Flavorful Wines, Perfect for Food

Flavorful Wines, Perfect for Food

about_us_photo_01The wines of Spain are renowned for their food friendliness, meaning their bright acidity, and often rich fruit flavors. The whites are delightful with seafood, and the reds are perfect for most meats and cheeses.

The Daily Sip® recently had the opportunity to taste Spain’s “Heredad Collection,” a beautifully curated and comprehensive portfolio of estate-grown Spanish wines. The wines are well-priced and very classic in style. If you don’t know much about Spanish wines, the Heredad Collection wines below would be a great place to start.

The Collection is owned by the Ferrer family, which also owns Freixenet Cava and Gloria Ferrer sparkling wines from California (both of which are also well priced and might be on your party list this upcoming holiday season). Here were the highlights:
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1) VIONTA Albariño 2013 (Rias Baixas, Spain) $15
Albariño is probably the best known white wine grape from Spain at present; its racy acidity, green apple, and kiwi notes make it a tremendous “palate-awakener” to start almost any meal. At $15/bottle, albariños like Vionta (100% Albarino) are also light on the wallet and delicious. A perfect combo for holiday entertaining and gift giving. Find it here.

labels_-_paramus_verdejo_label_copy_1202) PARAMUS Verdejo 2013 (Rueda, Spain) $15 Coming soon.
Verdejos offer very clean, bright notes with high acidity, albeit somewhat tempered by the more luscious viura grape in this case (85% Verdejo, 15% Viura). For sauvignon blanc lovers looking for a new adventure, verdejo might be for you. A perfect pairing for spinach or caprese salad, and most soups. Find it here.
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3) VAZA Tempranillo 2012 (Rioja, Spain) $16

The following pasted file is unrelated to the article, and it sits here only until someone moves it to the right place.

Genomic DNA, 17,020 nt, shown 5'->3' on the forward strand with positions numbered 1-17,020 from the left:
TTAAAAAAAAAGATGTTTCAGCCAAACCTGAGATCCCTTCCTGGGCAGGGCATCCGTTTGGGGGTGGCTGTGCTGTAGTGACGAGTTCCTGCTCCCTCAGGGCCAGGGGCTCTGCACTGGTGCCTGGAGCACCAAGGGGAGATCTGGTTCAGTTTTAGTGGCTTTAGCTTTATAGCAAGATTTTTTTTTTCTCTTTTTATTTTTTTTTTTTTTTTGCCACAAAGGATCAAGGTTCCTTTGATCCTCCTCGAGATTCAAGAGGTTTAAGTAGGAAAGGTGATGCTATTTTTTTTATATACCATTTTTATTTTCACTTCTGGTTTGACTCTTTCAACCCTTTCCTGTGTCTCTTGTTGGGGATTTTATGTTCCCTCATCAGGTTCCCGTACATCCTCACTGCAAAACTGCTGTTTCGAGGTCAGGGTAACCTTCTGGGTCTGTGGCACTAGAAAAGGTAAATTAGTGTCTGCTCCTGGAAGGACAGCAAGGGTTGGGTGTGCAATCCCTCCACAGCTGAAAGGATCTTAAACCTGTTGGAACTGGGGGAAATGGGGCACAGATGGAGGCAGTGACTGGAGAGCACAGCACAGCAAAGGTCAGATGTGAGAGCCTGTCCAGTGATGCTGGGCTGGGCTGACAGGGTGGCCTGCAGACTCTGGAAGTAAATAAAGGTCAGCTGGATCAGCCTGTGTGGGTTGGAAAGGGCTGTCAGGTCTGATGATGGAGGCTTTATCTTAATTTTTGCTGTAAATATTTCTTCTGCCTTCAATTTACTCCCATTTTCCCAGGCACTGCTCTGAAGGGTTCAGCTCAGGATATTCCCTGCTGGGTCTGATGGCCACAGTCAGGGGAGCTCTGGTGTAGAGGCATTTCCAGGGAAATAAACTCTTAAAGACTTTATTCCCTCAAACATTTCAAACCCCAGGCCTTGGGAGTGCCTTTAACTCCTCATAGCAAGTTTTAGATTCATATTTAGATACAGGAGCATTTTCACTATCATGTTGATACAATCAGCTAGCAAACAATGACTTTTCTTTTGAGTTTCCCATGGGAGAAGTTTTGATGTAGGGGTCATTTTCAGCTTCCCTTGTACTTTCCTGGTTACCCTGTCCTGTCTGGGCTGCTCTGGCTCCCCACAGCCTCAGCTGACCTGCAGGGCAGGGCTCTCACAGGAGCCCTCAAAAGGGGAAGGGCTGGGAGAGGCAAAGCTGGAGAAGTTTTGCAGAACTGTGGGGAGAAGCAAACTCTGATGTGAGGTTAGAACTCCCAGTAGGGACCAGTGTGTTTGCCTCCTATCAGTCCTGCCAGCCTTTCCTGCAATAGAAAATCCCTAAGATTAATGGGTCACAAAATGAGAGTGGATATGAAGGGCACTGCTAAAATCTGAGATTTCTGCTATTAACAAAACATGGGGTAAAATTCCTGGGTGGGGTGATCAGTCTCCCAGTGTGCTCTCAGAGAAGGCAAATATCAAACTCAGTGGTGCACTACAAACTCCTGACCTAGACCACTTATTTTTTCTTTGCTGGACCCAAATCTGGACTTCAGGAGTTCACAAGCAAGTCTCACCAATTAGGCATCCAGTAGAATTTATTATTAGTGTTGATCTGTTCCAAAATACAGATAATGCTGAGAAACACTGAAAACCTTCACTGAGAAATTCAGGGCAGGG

Tempranillos from Rioja are the single most popular wine exported from Rioja. Their velvety, juicy, deep red and black fruit flavors often appeal to palates that love big and powerful reds. The VAZA (100% Tempranillo) showed femininity that some tempranillos (particularly the tongue-strippingly tannic ones) often lack. Find it here.

bottles_-_garb_negre_bottle_-_nv_copy_1204) GARBÓ Red 2012 (Monsant, Spain) $18
While Rioja is perhaps the most well-recognized of Spanish appellations, Monsant is one of the newest (2001), and one of the least well-known. Its wines mimic those of the fancier region next door, Priorat, with red and black cherry flavors and colors. Nonetheless, the GARBO (50% Syrah, 50% Grenache) presented an even bolder taste profile of baking spice and raspberry jam, not surprisingly given that it’s 50% syrah and 50% grenache. Find it here.
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5) VALDUBON Reserva Tempranillo 2008 (Ribera del Duero, Spain) $45
The tempranillos of Ribera del Duero may be slightly lesser-known than those of Rioja, but likely not for long. An appellation at very high elevation, the topography of Ribera engenders classically warm days and very cool nights, terrific growing conditions for the hearty tempranillo grape. The VALDUBON (100% Tempranillo) was big and powerful yet restrained on the finish (likely due to the 2008 vintage), a wonderful combination. Find it here.

bottles_-_mas_de_subir_bottle_-_nv_copy_1206) MAS DE SUBIRÁ Red 2011 (Priorat, Spain) $55
A Spanish wine lover will often steer you to Priorat, where some of the country’s most prized wines are made. The grenache in the MAS DE SUBIRÁ (50% Grenache, 50% Carignane) imparted the expected rich red fruit flavors (plum, strawberry, raspberry), with pronounced acidity and clear structure (beginning, middle, end). A perfect pairing for most classically Spanish foods (clams, chorizo, chicken, etc.), a great Priorat is a great way to conclude a tasting of Spanish wines. Find it here.

Have other wine regions you love in Spain? Other favorite Spanish wines? Share them with us below.

Photo Credit: The Heredad Collection

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